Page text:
A lifetime… Read More »

Holy Cow

I’m noticing more and more kosher products in the supermarkets today. When we moved to Idaho 17 years ago, they were few and far between.

I recall inquiring once if a store carried kosher products. The lady working the counter was kind enough to show me around and point out what she called, “all the kosher products.” Pulling out a pastry with Hebrew writing on it she said, “Here’s another kosher product.”

Looking more closely I realized that while it may be produced in Israel and it was covered head-to-toe in Hebrew lettering, it did not bear a mark of kosher certification.


What indeed makes a product kosher or non-kosher?

The full answer would be too voluminous for this short thought, but… Read More »

Jumping Ahead

Recently, I had the pleasure of watching my children play football with family.  I saw the ball fly out o the hands of the quarterback and marveled as my son sped ahead to catch up to the ball.  In football, sometimes the quarterback will throw the ball past the current location of the receiver in order that the ball will arrive at the destination at the same time as the receiver does. Throwing ahead is actually throwing on target. It also encourages the receiver to give it his best, knowing that he has to run with precision and speed to make the catch.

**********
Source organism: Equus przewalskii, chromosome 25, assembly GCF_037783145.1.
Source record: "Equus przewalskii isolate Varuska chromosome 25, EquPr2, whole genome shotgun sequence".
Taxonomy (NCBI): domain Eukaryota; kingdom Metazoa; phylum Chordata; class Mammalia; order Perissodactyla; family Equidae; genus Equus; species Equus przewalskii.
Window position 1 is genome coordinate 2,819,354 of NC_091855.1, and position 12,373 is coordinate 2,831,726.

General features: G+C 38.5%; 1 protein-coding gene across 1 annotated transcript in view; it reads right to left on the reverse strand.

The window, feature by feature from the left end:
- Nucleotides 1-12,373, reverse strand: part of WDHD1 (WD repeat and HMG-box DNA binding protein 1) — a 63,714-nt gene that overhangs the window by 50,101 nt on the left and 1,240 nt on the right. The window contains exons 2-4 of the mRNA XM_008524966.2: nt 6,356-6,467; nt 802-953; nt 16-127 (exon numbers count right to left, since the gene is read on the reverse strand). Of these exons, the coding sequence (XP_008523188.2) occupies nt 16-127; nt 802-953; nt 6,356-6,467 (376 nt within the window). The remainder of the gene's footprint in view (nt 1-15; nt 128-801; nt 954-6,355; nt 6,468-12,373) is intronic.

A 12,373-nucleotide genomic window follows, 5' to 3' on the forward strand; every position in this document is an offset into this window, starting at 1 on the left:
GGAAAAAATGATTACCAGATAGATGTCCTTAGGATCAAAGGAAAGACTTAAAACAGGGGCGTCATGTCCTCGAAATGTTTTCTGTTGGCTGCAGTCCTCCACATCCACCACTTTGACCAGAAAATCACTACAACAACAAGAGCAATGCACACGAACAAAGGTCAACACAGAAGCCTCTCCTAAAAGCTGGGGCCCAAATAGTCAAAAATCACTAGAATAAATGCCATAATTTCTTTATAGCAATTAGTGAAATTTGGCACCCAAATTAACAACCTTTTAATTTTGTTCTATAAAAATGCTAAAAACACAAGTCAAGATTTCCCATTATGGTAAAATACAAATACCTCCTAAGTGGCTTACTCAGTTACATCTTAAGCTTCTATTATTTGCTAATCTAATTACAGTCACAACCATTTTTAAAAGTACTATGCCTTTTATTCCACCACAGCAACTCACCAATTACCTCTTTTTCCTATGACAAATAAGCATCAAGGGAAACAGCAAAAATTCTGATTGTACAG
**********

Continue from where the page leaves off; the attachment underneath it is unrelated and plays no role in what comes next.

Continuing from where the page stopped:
As we celebrate Passover, I am reminded of the need to “throw ahead.”

The reason that the festival is called Passover – even though it was but one… Read More »

It's All About the Matzah!

Even the most ignorant Jew is likely familiar with matzah on Pesach. Ask a child and she will tell you why we eat matzah on Passover: Because the Jews left Egypt in haste and their dough did not have time to rise. In commemoration of the unleavened bread that our ancestors ate upon leaving Egypt, we relive the experience by abstaining from leavened bread and eating matzah at the Seder.